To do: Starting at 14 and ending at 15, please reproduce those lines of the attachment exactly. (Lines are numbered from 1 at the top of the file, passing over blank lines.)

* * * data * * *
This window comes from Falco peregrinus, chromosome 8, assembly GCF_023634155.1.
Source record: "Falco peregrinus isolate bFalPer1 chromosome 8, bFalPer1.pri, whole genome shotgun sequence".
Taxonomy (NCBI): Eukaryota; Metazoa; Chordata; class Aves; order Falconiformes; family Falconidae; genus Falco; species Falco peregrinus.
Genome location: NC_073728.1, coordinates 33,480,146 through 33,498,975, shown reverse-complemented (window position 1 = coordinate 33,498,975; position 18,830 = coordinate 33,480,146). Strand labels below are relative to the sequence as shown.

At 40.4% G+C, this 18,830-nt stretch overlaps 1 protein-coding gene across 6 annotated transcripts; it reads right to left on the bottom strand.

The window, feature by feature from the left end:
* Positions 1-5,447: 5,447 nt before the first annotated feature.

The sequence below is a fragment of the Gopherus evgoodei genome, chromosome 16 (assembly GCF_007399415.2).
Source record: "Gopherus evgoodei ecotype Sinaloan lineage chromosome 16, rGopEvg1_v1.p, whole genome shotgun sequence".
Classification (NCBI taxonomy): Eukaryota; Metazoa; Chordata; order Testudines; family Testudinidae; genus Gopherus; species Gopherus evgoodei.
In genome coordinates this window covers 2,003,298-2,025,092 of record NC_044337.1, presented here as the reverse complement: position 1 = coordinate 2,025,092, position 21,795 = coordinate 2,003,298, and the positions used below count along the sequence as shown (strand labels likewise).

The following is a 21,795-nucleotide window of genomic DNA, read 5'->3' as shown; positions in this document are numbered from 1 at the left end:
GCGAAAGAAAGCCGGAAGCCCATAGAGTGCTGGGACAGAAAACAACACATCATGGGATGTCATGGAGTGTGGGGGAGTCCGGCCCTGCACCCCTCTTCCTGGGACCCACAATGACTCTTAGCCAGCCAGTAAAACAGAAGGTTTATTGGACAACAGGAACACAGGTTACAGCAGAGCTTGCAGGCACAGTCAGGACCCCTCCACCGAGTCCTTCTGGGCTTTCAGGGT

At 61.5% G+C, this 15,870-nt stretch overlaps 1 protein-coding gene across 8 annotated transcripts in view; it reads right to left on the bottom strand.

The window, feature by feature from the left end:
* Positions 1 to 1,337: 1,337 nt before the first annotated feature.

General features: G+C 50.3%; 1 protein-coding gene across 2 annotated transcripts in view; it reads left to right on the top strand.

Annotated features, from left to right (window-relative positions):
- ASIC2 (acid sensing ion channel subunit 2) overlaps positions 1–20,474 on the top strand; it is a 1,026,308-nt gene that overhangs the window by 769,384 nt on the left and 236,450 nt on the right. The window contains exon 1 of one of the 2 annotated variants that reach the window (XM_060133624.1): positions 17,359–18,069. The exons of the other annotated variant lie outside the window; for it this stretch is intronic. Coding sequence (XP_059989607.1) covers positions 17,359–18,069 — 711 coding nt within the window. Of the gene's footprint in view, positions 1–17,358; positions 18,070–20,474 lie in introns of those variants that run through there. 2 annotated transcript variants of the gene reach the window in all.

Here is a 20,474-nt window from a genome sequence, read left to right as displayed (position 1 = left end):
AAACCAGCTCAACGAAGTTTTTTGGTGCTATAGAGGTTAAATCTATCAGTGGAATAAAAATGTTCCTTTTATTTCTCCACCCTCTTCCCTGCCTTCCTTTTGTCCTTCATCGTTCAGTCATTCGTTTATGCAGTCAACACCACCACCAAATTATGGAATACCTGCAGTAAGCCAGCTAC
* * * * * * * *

At 61.5% G+C, this 15,870-nt stretch overlaps 1 protein-coding gene across 8 annotated transcripts in view; it reads right to left on the bottom strand.

The window, feature by feature from the left end: